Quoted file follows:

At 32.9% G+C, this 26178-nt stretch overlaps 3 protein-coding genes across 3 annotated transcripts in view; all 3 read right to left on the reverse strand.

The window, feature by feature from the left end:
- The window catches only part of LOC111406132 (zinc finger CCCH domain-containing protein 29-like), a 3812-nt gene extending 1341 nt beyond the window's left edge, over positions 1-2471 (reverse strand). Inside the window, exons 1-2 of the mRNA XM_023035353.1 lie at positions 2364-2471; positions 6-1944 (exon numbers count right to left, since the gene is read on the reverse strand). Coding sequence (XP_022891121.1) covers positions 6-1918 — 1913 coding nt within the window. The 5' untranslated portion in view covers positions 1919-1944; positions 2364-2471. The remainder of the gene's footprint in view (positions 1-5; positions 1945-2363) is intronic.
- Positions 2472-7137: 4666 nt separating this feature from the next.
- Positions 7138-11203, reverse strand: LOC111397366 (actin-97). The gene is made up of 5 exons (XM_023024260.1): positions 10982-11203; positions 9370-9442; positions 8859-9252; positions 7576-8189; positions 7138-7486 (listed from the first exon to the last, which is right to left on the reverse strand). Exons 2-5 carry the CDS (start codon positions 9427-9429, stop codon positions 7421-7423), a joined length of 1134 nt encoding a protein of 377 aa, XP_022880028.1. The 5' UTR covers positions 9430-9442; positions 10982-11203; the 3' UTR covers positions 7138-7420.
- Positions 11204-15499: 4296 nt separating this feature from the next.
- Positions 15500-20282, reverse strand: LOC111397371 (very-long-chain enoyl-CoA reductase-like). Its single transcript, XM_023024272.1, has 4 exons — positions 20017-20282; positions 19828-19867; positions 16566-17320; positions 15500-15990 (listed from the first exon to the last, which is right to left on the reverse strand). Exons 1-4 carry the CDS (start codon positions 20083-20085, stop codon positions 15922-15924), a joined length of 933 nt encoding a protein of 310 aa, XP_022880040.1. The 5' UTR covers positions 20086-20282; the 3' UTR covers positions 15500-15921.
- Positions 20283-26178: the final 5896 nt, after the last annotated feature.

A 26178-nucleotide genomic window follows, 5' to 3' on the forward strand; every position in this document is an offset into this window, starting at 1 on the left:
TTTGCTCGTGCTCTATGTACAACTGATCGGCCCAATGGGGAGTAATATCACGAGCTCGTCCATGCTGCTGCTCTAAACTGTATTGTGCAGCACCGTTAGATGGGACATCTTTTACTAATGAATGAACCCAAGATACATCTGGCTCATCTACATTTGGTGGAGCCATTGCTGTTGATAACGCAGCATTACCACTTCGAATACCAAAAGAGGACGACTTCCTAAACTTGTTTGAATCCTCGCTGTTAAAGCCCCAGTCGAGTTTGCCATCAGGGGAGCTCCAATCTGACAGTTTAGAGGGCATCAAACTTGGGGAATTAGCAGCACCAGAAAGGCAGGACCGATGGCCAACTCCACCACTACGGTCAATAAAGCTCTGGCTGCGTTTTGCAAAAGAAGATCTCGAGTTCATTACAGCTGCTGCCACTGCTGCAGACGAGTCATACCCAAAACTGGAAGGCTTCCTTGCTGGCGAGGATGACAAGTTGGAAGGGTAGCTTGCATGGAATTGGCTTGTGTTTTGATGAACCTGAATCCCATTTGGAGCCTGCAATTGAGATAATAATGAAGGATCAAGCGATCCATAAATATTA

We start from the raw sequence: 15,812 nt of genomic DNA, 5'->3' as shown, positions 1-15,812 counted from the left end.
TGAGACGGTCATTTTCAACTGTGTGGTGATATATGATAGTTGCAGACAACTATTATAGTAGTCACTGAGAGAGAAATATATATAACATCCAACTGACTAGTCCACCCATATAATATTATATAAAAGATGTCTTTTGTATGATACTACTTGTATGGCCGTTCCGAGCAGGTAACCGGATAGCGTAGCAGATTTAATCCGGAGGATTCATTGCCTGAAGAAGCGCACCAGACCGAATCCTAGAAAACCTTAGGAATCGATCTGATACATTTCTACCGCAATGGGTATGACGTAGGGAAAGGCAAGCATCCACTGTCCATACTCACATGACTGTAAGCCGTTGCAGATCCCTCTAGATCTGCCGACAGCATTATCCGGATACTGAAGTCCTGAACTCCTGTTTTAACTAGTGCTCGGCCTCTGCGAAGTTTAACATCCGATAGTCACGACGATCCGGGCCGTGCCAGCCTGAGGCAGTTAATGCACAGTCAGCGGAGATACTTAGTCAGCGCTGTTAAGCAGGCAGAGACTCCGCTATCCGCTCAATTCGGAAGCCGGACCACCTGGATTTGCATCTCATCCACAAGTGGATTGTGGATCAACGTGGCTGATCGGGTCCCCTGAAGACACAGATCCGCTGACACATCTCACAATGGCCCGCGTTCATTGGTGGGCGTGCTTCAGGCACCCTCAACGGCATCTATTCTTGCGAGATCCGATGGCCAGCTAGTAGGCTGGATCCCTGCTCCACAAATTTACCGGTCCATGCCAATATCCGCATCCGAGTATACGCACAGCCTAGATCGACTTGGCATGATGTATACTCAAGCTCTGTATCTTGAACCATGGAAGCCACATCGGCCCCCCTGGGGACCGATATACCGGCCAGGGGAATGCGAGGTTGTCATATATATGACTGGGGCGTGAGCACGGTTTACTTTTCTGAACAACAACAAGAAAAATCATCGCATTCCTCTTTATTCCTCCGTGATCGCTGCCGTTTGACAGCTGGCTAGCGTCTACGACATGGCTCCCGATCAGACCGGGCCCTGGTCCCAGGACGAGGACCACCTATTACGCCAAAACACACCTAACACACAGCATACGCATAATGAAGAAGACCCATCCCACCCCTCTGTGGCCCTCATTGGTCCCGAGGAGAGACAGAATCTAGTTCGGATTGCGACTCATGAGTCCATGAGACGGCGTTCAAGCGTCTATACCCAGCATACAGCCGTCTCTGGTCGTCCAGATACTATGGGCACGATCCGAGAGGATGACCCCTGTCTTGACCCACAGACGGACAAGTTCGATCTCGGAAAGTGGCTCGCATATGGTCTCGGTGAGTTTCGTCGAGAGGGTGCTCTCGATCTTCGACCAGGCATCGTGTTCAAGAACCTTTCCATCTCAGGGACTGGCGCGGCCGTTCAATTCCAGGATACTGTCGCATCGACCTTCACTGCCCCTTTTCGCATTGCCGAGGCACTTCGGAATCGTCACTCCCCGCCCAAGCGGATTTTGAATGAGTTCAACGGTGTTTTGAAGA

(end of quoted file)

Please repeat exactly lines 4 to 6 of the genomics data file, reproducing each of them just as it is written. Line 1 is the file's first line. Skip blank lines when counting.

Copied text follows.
- Positions 2472-7137: 4666 nt separating this feature from the next.
- Positions 7138-11203, reverse strand: LOC111397366 (actin-97). The gene is made up of 5 exons (XM_023024260.1): positions 10982-11203; positions 9370-9442; positions 8859-9252; positions 7576-8189; positions 7138-7486 (listed from the first exon to the last, which is right to left on the reverse strand). Exons 2-5 carry the CDS (start codon positions 9427-9429, stop codon positions 7421-7423), a joined length of 1134 nt encoding a protein of 377 aa, XP_022880028.1. The 5' UTR covers positions 9430-9442; positions 10982-11203; the 3' UTR covers positions 7138-7420.
- Positions 11204-15499: 4296 nt separating this feature from the next.